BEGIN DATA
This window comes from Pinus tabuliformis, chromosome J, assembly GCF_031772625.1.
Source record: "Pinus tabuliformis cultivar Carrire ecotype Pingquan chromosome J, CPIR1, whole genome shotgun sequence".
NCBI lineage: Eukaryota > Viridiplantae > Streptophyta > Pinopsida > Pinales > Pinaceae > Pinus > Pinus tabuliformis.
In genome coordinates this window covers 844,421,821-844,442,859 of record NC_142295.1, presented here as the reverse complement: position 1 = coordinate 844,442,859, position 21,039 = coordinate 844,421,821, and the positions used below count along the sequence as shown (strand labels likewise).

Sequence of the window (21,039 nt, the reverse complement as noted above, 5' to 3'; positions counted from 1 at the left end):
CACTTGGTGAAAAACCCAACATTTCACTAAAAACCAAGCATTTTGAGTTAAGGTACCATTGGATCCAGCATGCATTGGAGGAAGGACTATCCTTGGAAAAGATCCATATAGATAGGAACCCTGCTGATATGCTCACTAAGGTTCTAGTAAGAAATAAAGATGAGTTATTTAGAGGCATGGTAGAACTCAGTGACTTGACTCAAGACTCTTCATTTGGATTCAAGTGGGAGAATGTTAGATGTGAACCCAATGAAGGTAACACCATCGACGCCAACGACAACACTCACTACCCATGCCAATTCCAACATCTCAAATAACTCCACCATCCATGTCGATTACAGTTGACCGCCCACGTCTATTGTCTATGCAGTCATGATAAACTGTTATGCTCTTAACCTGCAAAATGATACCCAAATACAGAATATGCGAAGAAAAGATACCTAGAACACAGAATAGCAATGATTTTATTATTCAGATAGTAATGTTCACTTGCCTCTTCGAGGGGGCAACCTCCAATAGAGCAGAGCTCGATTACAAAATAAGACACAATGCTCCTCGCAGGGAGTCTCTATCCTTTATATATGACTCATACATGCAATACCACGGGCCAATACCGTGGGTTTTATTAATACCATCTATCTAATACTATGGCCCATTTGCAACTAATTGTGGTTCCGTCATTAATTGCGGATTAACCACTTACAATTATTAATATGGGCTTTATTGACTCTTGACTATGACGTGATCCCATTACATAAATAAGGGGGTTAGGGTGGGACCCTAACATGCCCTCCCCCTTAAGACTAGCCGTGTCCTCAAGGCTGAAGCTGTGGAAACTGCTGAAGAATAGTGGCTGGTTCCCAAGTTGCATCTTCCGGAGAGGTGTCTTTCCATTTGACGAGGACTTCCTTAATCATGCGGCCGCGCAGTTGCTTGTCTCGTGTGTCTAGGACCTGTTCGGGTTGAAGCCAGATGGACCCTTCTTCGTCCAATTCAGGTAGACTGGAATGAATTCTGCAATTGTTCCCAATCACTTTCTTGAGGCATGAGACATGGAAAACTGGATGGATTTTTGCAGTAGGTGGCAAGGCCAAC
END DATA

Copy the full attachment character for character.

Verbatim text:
This window comes from Pinus tabuliformis, chromosome J, assembly GCF_031772625.1.
Source record: "Pinus tabuliformis cultivar Carrire ecotype Pingquan chromosome J, CPIR1, whole genome shotgun sequence".
NCBI lineage: Eukaryota > Viridiplantae > Streptophyta > Pinopsida > Pinales > Pinaceae > Pinus > Pinus tabuliformis.
In genome coordinates this window covers 844,421,821-844,442,859 of record NC_142295.1, presented here as the reverse complement: position 1 = coordinate 844,442,859, position 21,039 = coordinate 844,421,821, and the positions used below count along the sequence as shown (strand labels likewise).

Sequence of the window (21,039 nt, the reverse complement as noted above, 5' to 3'; positions counted from 1 at the left end):
CACTTGGTGAAAAACCCAACATTTCACTAAAAACCAAGCATTTTGAGTTAAGGTACCATTGGATCCAGCATGCATTGGAGGAAGGACTATCCTTGGAAAAGATCCATATAGATAGGAACCCTGCTGATATGCTCACTAAGGTTCTAGTAAGAAATAAAGATGAGTTATTTAGAGGCATGGTAGAACTCAGTGACTTGACTCAAGACTCTTCATTTGGATTCAAGTGGGAGAATGTTAGATGTGAACCCAATGAAGGTAACACCATCGACGCCAACGACAACACTCACTACCCATGCCAATTCCAACATCTCAAATAACTCCACCATCCATGTCGATTACAGTTGACCGCCCACGTCTATTGTCTATGCAGTCATGATAAACTGTTATGCTCTTAACCTGCAAAATGATACCCAAATACAGAATATGCGAAGAAAAGATACCTAGAACACAGAATAGCAATGATTTTATTATTCAGATAGTAATGTTCACTTGCCTCTTCGAGGGGGCAACCTCCAATAGAGCAGAGCTCGATTACAAAATAAGACACAATGCTCCTCGCAGGGAGTCTCTATCCTTTATATATGACTCATACATGCAATACCACGGGCCAATACCGTGGGTTTTATTAATACCATCTATCTAATACTATGGCCCATTTGCAACTAATTGTGGTTCCGTCATTAATTGCGGATTAACCACTTACAATTATTAATATGGGCTTTATTGACTCTTGACTATGACGTGATCCCATTACATAAATAAGGGGGTTAGGGTGGGACCCTAACATGCCCTCCCCCTTAAGACTAGCCGTGTCCTCAAGGCTGAAGCTGTGGAAACTGCTGAAGAATAGTGGCTGGTTCCCAAGTTGCATCTTCCGGAGAGGTGTCTTTCCATTTGACGAGGACTTCCTTAATCATGCGGCCGCGCAGTTGCTTGTCTCGTGTGTCTAGGACCTGTTCGGGTTGAAGCCAGATGGACCCTTCTTCGTCCAATTCAGGTAGACTGGAATGAATTCTGCAATTGTTCCCAATCACTTTCTTGAGGCATGAGACATGGAAAACTGGATGGATTTTTGCAGTAGGTGGCAAGGCCAAC